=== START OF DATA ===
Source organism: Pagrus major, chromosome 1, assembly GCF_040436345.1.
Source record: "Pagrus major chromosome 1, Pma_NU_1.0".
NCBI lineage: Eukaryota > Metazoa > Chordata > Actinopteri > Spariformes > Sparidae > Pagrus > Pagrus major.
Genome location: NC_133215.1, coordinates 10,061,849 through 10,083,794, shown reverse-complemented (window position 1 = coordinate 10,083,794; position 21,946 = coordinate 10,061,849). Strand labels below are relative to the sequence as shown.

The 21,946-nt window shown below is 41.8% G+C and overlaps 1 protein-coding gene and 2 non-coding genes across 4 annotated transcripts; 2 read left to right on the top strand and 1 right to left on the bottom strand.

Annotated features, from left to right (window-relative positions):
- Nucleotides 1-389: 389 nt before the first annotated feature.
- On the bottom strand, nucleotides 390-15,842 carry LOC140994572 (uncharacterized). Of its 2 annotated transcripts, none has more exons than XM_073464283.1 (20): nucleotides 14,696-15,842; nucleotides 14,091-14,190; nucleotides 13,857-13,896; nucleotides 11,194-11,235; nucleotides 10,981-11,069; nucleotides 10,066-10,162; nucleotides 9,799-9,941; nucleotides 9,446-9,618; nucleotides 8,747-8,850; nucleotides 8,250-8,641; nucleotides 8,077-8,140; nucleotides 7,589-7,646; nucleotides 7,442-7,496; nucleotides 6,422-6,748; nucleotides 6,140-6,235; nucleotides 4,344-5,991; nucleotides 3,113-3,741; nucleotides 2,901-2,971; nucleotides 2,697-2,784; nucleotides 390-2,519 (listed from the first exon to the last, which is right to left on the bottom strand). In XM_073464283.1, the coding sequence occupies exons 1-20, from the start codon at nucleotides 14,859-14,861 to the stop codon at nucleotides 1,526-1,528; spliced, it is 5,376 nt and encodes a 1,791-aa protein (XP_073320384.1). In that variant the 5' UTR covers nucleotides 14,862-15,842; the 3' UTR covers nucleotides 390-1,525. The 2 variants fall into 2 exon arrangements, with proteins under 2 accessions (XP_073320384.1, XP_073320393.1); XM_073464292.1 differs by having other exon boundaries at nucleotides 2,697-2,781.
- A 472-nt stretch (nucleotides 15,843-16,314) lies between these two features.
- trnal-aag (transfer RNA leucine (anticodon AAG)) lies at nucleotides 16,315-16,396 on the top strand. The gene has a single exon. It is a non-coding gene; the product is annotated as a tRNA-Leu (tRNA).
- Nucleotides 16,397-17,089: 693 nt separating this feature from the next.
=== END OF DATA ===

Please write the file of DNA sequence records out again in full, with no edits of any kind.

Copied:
Source organism: Pagrus major, chromosome 1, assembly GCF_040436345.1.
Source record: "Pagrus major chromosome 1, Pma_NU_1.0".
NCBI lineage: Eukaryota > Metazoa > Chordata > Actinopteri > Spariformes > Sparidae > Pagrus > Pagrus major.
Genome location: NC_133215.1, coordinates 10,061,849 through 10,083,794, shown reverse-complemented (window position 1 = coordinate 10,083,794; position 21,946 = coordinate 10,061,849). Strand labels below are relative to the sequence as shown.

The 21,946-nt window shown below is 41.8% G+C and overlaps 1 protein-coding gene and 2 non-coding genes across 4 annotated transcripts; 2 read left to right on the top strand and 1 right to left on the bottom strand.

Annotated features, from left to right (window-relative positions):
- Nucleotides 1-389: 389 nt before the first annotated feature.
- On the bottom strand, nucleotides 390-15,842 carry LOC140994572 (uncharacterized). Of its 2 annotated transcripts, none has more exons than XM_073464283.1 (20): nucleotides 14,696-15,842; nucleotides 14,091-14,190; nucleotides 13,857-13,896; nucleotides 11,194-11,235; nucleotides 10,981-11,069; nucleotides 10,066-10,162; nucleotides 9,799-9,941; nucleotides 9,446-9,618; nucleotides 8,747-8,850; nucleotides 8,250-8,641; nucleotides 8,077-8,140; nucleotides 7,589-7,646; nucleotides 7,442-7,496; nucleotides 6,422-6,748; nucleotides 6,140-6,235; nucleotides 4,344-5,991; nucleotides 3,113-3,741; nucleotides 2,901-2,971; nucleotides 2,697-2,784; nucleotides 390-2,519 (listed from the first exon to the last, which is right to left on the bottom strand). In XM_073464283.1, the coding sequence occupies exons 1-20, from the start codon at nucleotides 14,859-14,861 to the stop codon at nucleotides 1,526-1,528; spliced, it is 5,376 nt and encodes a 1,791-aa protein (XP_073320384.1). In that variant the 5' UTR covers nucleotides 14,862-15,842; the 3' UTR covers nucleotides 390-1,525. The 2 variants fall into 2 exon arrangements, with proteins under 2 accessions (XP_073320384.1, XP_073320393.1); XM_073464292.1 differs by having other exon boundaries at nucleotides 2,697-2,781.
- A 472-nt stretch (nucleotides 15,843-16,314) lies between these two features.
- trnal-aag (transfer RNA leucine (anticodon AAG)) lies at nucleotides 16,315-16,396 on the top strand. The gene has a single exon. It is a non-coding gene; the product is annotated as a tRNA-Leu (tRNA).
- Nucleotides 16,397-17,089: 693 nt separating this feature from the next.